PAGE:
John Carroll appointed as the first Catholic bishop in the U.S. by Pope Pius VI in 1789

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On this day in 1789, Pope Pius VI appoints John Carroll bishop of Baltimore, making him the first Catholic bishop in the United States.

Carroll was born in Upper Marlboro, Maryland, in 1735. His mother came from a wealthy family and had been educated in France. At age 13, Carroll sailed for France in order to complete his own education at St. Omer’s College in French Flanders. At age 18, he joined the Society of Jesus, and after a further 14 years of study in Liege, he received ordination as a priest at age 34. Pope Clement XIV’s decision in 1773 to dissolve the Jesuit order, however, ended Carroll’s European career.

Three years after Carroll’s return to Maryland, the need to make allies of French Catholics in Canada created an opportunity for him to join a Congressional delegation dispatched to negotiate with the Canadians. Benjamin Franklin served on the same delegation, and although the mission failed, Franklin proved an excellent ally to Carroll. In 1784, Franklin recommended to the papal nuncio in Paris that Carroll assume the position of Superior of Missions in the United States of North America, which removed American Catholics from the authority of the British Catholic hierarchy. In this role, as bishop and ultimately as the first archbishop in the United States (1808), Carroll oversaw the creation of leading Catholic institutions in the new nation, including the nation’s first Catholic university (Georgetown University, founded in 1789) and cathedral (Baltimore Basilica, built in 1806). (Source: The History Channel)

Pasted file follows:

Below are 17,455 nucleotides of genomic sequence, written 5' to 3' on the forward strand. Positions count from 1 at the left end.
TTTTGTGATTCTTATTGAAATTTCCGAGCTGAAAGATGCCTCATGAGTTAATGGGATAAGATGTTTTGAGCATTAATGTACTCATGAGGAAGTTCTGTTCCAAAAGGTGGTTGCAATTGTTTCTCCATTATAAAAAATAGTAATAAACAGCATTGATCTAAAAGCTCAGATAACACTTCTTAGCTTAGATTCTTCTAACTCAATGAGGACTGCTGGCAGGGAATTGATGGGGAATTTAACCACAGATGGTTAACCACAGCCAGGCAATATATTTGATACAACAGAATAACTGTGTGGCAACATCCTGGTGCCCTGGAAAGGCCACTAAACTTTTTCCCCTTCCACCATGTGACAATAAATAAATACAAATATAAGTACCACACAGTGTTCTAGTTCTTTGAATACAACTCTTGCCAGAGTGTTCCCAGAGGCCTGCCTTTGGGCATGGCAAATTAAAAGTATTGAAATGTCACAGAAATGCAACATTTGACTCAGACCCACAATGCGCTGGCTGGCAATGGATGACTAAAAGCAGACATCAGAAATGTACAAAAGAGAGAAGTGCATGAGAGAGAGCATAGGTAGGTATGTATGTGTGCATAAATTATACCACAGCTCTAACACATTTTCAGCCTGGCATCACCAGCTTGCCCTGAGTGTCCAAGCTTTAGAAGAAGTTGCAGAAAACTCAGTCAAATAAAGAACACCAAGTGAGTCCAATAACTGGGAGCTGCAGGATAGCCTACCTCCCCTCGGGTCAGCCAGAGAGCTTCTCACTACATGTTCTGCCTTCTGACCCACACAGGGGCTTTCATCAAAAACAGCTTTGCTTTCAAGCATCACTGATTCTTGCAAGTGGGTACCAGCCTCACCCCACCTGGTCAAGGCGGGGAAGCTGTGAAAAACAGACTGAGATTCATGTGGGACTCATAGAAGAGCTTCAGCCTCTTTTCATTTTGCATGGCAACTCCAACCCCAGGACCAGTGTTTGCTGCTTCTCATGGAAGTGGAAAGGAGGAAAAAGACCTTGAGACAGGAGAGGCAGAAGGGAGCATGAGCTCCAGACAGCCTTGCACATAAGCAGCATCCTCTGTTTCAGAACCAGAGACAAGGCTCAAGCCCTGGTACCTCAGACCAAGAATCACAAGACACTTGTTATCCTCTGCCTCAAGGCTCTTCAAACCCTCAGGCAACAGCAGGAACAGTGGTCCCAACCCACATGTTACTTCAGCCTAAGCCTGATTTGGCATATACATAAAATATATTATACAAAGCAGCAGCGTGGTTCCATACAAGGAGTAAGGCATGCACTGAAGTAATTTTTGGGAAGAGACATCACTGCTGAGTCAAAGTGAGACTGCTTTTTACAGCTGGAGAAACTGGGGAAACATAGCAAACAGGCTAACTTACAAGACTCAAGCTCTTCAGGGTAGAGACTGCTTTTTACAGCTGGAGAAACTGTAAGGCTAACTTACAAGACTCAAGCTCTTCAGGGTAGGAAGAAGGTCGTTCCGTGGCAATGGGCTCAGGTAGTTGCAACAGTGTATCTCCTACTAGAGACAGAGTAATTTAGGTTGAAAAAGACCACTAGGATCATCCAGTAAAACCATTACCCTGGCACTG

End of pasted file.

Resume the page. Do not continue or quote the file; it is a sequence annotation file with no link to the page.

2 thoughts on “John Carroll appointed as the first Catholic bishop in the U.S. by Pope Pius VI in 1789

    1. I understand and respect that POV. However, I think there are ineffables in life and death that cannot be approached in any sensible way except through some belief in some higher power. If people turn to religion, science, or something else as their higher powers, people are always searching for a way of understanding the ineffables. There are many different paths to the same destination. All roads lead to Rome. I try to respect all travelers. Hey, we’re all Bozos on this bus.
      https://en.m.wikipedia.org/wiki/I_Think_We%27re_All_Bozos_on_This_Bus

      Like

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